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Investigating Known Pathogenic Variants for Familial Hypercholesterolemia in a Samoan Population

Ngo, Marilyn (2020) Investigating Known Pathogenic Variants for Familial Hypercholesterolemia in a Samoan Population. Master Essay, University of Pittsburgh.

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Familial Hypercholesterolemia (FH) is a genetic condition that makes it difficult for an individual to remove excess cholesterol from their blood. As a result, these individuals have elevated LDL-cholesterol levels and their risk of developing premature cardiovascular disease increases 20-fold. FH affects 1 in 250 people globally; however, 90% of cases remain undiagnosed. Although the prevalence of cardiovascular disease in Samoa is relatively high, the prevalence of FH and previously identified risk alleles for FH in Samoa are unknown. FH is treatable and, in other countries, implementation of screening programs has identified at-risk individuals and enabled them to receive lipid-lowering medications. No studies have been done to estimate the prevalence of FH risk alleles and subsequently, the usefulness of a screening program.
In this study, I estimated the frequency of known FH pathogenic variants in three genes for FH (LDLR, APOB, and PCSK9) in 3475 Samoan adults, aged 24.5 – 65, from a population-based research study, and assessed whether these FH risk alleles were associated with LDL-cholesterol levels over 190 mg/dL—a hallmark of FH. In addition, I assessed the proportion of individuals with elevated LDL-cholesterol levels, as well as the effects of comorbidities, such as obesity, on LDL- and total cholesterol levels.
Six known pathogenic FH variants were present among the 3475 individuals in this study. However, individuals with four of these variants did not have elevated LDL-cholesterol levels of >190 mg/dL, although individuals who were heterozygous for variants APOB rs760832994 or PCSK9 rs371488778 had LDL-cholesterol levels greater than 170 mg/dL. However, the mean of LDL-cholesterol levels among all participants was 130 mg/dL, which is above the recommended maximum of 100 mg/dL.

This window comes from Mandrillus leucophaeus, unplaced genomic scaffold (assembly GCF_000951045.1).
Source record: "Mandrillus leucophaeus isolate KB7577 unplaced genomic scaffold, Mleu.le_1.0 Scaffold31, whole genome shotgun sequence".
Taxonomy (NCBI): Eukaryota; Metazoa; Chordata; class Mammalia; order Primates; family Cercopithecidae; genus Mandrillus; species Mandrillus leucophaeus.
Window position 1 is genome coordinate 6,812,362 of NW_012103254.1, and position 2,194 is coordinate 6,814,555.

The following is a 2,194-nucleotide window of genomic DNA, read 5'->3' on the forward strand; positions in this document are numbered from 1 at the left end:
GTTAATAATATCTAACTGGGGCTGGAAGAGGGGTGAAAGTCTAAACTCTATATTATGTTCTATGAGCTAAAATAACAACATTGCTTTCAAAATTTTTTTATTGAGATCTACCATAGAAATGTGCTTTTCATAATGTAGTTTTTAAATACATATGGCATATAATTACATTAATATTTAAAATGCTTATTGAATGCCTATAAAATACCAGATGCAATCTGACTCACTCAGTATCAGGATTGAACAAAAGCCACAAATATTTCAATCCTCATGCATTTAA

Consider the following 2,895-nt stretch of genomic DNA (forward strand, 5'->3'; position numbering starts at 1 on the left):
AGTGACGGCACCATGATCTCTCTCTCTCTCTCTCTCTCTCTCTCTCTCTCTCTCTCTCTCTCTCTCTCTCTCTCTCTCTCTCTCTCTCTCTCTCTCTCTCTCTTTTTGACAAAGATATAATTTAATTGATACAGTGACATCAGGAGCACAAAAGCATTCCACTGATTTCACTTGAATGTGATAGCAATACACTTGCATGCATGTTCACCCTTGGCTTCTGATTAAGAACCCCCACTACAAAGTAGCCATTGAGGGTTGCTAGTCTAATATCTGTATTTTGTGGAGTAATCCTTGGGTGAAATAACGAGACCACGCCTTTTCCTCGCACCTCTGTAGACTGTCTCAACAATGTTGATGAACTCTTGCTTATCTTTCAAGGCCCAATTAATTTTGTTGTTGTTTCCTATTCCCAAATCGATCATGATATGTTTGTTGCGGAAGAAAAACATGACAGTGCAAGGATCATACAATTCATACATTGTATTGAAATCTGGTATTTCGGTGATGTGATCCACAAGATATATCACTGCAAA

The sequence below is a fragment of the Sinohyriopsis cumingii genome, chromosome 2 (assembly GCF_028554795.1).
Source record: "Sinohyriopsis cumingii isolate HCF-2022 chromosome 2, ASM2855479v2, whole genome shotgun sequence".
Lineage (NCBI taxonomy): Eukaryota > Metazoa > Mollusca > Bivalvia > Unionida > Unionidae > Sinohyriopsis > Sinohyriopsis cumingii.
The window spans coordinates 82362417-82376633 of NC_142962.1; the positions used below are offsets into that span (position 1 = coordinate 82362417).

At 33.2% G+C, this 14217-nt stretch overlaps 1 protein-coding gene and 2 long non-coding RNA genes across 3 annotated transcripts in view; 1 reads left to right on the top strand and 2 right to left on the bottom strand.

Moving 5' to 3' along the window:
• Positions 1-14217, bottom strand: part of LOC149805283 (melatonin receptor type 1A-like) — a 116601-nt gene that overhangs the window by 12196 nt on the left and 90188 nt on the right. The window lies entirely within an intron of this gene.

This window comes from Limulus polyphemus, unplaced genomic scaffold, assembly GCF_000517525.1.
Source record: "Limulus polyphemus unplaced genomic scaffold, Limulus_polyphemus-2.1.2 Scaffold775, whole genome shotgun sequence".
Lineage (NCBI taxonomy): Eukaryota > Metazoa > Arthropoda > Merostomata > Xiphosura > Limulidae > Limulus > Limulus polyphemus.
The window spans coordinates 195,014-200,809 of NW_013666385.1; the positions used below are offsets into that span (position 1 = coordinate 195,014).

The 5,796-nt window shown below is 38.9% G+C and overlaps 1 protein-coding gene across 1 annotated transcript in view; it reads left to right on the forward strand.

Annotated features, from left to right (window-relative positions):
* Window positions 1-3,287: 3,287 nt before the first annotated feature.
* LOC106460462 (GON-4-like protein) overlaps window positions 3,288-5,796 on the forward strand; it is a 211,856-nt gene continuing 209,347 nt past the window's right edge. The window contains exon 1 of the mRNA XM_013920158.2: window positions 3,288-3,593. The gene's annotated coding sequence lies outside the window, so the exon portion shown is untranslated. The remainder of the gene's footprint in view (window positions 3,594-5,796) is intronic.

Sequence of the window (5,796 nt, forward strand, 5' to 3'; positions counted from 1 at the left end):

Finally, 135 individuals (3.9% of the participants) had LDL-cholesterol levels >190 mg/dL. Although other factors that contribute to high LDL-cholesterol levels must be taken into account, such as diet, exercise, and comorbidities like diabetes, this result is a good indication that at least one individual in this sample may have a previously unknown or novel pathogenic variant for FH based on the global prevalence of FH of 1 in 250 people. The public health significance of this study is that, based on these results, implementing a genetic screening program in Samoa for FH is not advisable at this time; however, because almost 4% of the population has elevated LDL-cholesterol levels, a screening program based off of cholesterol testing may be beneficial.


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Item Type: Other Thesis, Dissertation, or Long Paper (Master Essay)
Status: Unpublished
CreatorsEmailPitt UsernameORCID
ContributionContributors NameEmailPitt UsernameORCID
Committee ChairKammerer, Candacecmk3@pitt.educmk3@pitt.eduUNSPECIFIED
Committee MemberKuipers, Allisonkuipers@pitt.edukuipers@pitt.eduUNSPECIFIED
Date: 28 April 2020
Date Type: Submission
Number of Pages: 57
Institution: University of Pittsburgh
Schools and Programs: School of Public Health > Public Health Genetics
Degree: MPH - Master of Public Health
Thesis Type: Master Essay
Refereed: Yes
Date Deposited: 29 Aug 2020 02:56
Last Modified: 29 Aug 2020 02:56

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